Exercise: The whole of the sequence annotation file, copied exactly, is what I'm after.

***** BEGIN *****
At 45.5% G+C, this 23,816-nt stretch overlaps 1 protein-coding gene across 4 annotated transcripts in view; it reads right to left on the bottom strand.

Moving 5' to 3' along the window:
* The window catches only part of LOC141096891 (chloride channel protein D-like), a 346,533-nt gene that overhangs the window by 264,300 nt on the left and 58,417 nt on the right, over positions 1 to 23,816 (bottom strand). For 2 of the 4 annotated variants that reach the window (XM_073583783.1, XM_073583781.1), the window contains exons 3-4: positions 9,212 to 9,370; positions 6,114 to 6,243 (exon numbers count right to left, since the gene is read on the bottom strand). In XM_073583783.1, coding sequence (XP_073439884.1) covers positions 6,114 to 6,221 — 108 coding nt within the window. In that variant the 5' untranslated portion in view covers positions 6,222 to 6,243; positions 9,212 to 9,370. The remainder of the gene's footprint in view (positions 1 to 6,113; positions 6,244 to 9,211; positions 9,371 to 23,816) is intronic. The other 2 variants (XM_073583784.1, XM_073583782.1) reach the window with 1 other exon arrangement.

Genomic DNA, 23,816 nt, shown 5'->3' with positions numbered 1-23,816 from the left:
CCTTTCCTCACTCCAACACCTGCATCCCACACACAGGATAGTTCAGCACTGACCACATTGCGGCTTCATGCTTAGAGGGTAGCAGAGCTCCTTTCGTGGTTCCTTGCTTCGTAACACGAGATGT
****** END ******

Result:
At 45.5% G+C, this 23,816-nt stretch overlaps 1 protein-coding gene across 4 annotated transcripts in view; it reads right to left on the bottom strand.

Moving 5' to 3' along the window:
* The window catches only part of LOC141096891 (chloride channel protein D-like), a 346,533-nt gene that overhangs the window by 264,300 nt on the left and 58,417 nt on the right, over positions 1 to 23,816 (bottom strand). For 2 of the 4 annotated variants that reach the window (XM_073583783.1, XM_073583781.1), the window contains exons 3-4: positions 9,212 to 9,370; positions 6,114 to 6,243 (exon numbers count right to left, since the gene is read on the bottom strand). In XM_073583783.1, coding sequence (XP_073439884.1) covers positions 6,114 to 6,221 — 108 coding nt within the window. In that variant the 5' untranslated portion in view covers positions 6,222 to 6,243; positions 9,212 to 9,370. The remainder of the gene's footprint in view (positions 1 to 6,113; positions 6,244 to 9,211; positions 9,371 to 23,816) is intronic. The other 2 variants (XM_073583784.1, XM_073583782.1) reach the window with 1 other exon arrangement.

Genomic DNA, 23,816 nt, shown 5'->3' with positions numbered 1-23,816 from the left:
CCTTTCCTCACTCCAACACCTGCATCCCACACACAGGATAGTTCAGCACTGACCACATTGCGGCTTCATGCTTAGAGGGTAGCAGAGCTCCTTTCGTGGTTCCTTGCTTCGTAACACGAGATGT